In the process of constructing such an argument, they ignore the fact that this is a messianic psalm with many mysteries and metaphors not literally fulfilled in the life of David (who wrote it!). For example, David writes about having pierced hands and feet. He says his heart has melted like wax within him. He writes about being mocked by everyone who passes by, and finishes by declaring that all the families of the earth will worship God.

Clearly, much of the psalm is not to be taken as if it finds literal fulfillment in the life of David. To the contrary, it is the poetic outpouring of a man experiencing deep suffering and depression. Not only does David – the sufferer – feel alone and forsaken, he is left to trust in a God who seems to be far from him at that moment.

As a messianic psalm, it finds its deepest and most complete fulfillment in Christ. From the vantage point of the New Testament we can clearly see how beautifully it expresses Christ’s passion, the loneliness of being mankind’s sin bearer, and the hope contained in his ultimate vindication. The psalm points to his miraculous birth, his crucifixion at the hands of gentiles, his resurrection, and even the new creation that he will inaugurate on the earth.

The context of the psalm tells us that in its primary sense David is reminding God of his providence. Despite the oppressive weight of rejection and pain in David’s existence, it was God, ultimately, who brought him into the world. It was God who had caused him to believe from an early age – so early, it might as well have been at his mother’s breast! Thus, the psalm is simply a testimony that all his life he had believed and trusted in the Living God. Yet even if the text did teach that David had received faith as an infant – even if such a reading is contrary to reason and textually ridiculous – it does not allow us to infer that this is so for all infants.

Naturally the passage says nothing about baptism. The defenders of tradition seldom find in the Old Testament anything explicitly addressing their doctrinal innovations. In this case, the passage does not even didactically and unequivocally teach anything about the implausible idea that infants have faith.

Moreover, a wider look at scripture provides many demonstrations that references to the womb and reports of God’s mercy during infancy are common hyperbolic Hebraisms. This kind of poetry is only intended to speak of God’s providential leading and working from the very beginning of life, not to assert that the infants themselves received those properties and gifts at that very stage of their lives.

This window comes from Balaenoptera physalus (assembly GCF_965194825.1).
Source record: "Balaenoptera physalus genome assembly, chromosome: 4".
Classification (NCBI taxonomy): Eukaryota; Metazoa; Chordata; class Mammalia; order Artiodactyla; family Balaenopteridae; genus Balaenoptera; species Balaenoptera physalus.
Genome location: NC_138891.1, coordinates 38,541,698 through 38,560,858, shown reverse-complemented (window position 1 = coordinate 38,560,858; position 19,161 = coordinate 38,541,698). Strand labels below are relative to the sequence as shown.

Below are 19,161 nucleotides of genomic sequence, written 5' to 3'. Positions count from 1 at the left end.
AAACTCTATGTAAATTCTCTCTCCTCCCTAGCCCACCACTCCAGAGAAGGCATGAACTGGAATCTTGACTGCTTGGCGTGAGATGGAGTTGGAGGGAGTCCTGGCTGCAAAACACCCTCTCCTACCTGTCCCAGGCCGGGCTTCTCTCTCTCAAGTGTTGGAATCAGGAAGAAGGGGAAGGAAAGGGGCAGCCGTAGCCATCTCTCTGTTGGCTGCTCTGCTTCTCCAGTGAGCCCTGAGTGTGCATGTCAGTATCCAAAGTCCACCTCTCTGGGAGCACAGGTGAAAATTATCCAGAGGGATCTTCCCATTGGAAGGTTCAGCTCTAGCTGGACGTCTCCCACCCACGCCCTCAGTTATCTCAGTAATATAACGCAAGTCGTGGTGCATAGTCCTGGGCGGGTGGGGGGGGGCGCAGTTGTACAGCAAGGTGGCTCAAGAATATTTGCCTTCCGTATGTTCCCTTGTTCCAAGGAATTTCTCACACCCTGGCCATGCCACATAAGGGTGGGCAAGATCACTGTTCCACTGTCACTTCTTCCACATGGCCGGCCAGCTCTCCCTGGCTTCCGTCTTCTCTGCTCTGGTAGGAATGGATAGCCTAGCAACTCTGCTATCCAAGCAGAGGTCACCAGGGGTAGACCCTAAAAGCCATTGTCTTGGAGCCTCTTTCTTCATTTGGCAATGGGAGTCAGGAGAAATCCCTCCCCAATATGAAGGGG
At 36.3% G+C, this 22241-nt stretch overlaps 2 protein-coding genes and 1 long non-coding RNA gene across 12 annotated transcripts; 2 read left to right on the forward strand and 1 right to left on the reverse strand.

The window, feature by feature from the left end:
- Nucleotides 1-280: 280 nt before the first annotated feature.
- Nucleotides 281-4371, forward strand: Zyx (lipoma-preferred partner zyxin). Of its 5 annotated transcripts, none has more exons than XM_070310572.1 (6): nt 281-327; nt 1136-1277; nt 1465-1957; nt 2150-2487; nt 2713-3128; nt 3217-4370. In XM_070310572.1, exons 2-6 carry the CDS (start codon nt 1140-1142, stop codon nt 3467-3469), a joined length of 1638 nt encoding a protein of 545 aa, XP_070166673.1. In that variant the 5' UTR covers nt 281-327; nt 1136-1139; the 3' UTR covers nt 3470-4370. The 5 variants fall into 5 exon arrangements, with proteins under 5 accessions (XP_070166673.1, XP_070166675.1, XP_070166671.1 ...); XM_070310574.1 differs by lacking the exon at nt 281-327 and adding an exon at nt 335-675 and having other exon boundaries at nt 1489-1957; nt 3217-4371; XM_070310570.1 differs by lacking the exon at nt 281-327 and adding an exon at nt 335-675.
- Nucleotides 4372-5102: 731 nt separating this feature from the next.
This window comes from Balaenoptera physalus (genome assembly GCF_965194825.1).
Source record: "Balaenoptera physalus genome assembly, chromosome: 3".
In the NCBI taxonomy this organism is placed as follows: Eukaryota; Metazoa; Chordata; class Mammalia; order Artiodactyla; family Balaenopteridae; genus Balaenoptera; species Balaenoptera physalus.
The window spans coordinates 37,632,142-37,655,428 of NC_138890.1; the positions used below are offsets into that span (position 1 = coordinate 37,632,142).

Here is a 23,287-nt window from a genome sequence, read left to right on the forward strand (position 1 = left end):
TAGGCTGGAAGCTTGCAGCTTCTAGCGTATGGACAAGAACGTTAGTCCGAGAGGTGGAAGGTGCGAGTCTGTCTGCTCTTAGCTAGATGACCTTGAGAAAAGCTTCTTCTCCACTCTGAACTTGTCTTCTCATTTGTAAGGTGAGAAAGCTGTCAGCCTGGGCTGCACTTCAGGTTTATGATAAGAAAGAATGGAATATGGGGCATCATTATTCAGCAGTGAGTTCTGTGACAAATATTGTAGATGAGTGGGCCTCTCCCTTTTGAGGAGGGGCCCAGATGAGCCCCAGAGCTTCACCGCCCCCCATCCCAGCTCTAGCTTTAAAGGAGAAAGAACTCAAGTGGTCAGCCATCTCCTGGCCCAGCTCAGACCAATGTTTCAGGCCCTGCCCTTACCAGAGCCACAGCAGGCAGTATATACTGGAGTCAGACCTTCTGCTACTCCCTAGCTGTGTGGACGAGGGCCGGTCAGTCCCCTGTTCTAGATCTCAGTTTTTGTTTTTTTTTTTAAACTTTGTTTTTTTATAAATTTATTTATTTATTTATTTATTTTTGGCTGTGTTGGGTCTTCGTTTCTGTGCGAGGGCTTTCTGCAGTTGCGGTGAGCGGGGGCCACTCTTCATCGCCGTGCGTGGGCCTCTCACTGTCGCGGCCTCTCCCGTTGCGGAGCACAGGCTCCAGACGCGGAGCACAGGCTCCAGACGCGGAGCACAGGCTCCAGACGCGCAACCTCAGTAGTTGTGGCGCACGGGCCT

We can see this in the language used by St. Paul when gave his testimony to the Galatians: “But when God, who set me apart from my mother’s womb and called me by his grace, was pleased to reveal his Son in me so that I might preach him among the Gentiles, my immediate response was not to consult any human being” (Galatians 1:15-16).

St. Paul says that he was separated by God from his mother’s womb. He cannot be talking about either faith or baptism in this passage, since prior to his conversion his faith was in a false Judaism (and a God he did not know). And when St. Paul had been born, there was not yet any Christianity into which he could possibly be baptised. He is simply employing a Hebraism to speak of God’s lifelong providential care and supervision, right from the moment that God brought him into the world from his mother’s womb.

Thus the Reformed use of this Old Testament text to “prove” the possibility of infant faith not only offends reason, but stretches the proof text far beyond the container of its context. It is quite common for traditionalists to magnify poetic statements and adapt them to the least natural interpretations and reading of the text. This they do in service to a concept far removed from the text, its genre, its purpose, and overall message.

Moreover, it must be remembered that this is the sort evidence being used to lay just a single plank in the outbuildings of a doctrinal edifice that has not even been shown to be scriptural in a direct and primary sense.